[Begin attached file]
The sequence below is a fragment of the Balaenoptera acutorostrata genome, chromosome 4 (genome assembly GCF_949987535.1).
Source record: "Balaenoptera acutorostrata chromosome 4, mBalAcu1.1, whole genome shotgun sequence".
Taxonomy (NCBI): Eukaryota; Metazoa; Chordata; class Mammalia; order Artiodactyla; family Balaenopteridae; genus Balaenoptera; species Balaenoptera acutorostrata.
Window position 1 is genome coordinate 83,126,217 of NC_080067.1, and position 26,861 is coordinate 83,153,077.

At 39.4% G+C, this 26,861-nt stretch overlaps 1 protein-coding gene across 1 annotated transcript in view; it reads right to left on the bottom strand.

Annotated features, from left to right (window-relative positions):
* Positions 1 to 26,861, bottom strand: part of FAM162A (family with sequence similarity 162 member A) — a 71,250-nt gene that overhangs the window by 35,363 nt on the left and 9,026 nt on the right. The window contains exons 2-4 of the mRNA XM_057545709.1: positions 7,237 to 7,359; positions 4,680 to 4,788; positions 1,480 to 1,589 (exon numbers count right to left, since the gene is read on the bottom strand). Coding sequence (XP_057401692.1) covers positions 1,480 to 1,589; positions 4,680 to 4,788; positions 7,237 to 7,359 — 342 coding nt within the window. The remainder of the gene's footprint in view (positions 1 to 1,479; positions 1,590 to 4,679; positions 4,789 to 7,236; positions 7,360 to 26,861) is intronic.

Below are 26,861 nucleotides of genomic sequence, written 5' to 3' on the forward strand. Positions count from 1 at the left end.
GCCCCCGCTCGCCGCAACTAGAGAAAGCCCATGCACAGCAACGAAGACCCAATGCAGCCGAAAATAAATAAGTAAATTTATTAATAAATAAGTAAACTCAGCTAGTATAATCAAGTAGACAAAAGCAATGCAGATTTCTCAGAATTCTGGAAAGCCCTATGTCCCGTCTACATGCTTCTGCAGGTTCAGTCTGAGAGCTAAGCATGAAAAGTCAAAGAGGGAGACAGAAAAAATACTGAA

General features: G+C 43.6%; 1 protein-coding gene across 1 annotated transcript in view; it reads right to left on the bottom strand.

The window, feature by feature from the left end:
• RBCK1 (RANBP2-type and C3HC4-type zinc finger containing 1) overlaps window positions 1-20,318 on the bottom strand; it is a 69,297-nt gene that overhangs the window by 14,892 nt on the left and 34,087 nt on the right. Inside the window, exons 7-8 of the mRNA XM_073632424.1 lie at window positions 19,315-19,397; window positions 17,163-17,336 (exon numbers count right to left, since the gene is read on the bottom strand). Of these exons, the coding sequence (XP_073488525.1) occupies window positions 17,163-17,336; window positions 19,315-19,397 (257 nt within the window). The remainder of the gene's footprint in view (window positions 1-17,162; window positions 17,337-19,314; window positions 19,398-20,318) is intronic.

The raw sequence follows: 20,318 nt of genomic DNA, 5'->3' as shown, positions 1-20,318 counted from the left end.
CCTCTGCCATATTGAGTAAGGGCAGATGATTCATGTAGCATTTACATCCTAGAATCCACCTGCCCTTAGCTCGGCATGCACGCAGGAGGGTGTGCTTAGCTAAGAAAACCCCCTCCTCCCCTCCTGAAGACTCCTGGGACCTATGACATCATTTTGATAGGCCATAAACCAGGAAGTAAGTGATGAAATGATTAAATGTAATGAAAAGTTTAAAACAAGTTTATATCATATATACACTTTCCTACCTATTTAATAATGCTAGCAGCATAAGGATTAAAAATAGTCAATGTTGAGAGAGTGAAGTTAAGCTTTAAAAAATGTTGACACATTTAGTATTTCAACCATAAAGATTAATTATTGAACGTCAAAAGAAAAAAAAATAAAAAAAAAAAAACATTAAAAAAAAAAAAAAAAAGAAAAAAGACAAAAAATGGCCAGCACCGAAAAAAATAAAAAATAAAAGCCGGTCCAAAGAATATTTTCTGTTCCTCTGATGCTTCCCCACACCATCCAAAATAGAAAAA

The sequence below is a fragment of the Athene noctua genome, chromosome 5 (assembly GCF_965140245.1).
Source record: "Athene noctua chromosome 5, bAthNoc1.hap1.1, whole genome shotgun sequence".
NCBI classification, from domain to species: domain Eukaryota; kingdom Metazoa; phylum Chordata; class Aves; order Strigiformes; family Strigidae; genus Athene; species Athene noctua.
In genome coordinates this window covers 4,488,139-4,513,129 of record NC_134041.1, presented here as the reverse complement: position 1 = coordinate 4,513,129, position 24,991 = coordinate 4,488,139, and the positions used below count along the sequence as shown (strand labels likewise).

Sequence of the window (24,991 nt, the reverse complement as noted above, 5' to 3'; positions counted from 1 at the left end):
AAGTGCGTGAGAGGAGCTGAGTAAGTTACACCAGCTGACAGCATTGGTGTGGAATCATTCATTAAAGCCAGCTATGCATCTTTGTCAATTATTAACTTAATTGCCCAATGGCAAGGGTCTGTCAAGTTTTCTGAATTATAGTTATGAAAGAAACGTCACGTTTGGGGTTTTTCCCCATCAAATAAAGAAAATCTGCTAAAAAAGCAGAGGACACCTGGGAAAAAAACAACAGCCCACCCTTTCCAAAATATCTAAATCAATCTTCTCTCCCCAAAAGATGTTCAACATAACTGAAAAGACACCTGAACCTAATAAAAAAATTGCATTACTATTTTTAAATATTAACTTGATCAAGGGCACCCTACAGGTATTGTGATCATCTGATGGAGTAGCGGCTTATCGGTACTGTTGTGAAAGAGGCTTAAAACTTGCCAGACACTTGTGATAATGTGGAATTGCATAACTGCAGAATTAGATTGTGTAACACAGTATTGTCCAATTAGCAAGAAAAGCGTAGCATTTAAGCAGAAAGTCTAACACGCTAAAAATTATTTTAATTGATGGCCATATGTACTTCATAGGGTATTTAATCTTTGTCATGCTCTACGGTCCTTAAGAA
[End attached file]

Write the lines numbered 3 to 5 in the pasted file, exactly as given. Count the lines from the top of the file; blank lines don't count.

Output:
Taxonomy (NCBI): Eukaryota; Metazoa; Chordata; class Mammalia; order Artiodactyla; family Balaenopteridae; genus Balaenoptera; species Balaenoptera acutorostrata.
Window position 1 is genome coordinate 83,126,217 of NC_080067.1, and position 26,861 is coordinate 83,153,077.

At 39.4% G+C, this 26,861-nt stretch overlaps 1 protein-coding gene across 1 annotated transcript in view; it reads right to left on the bottom strand.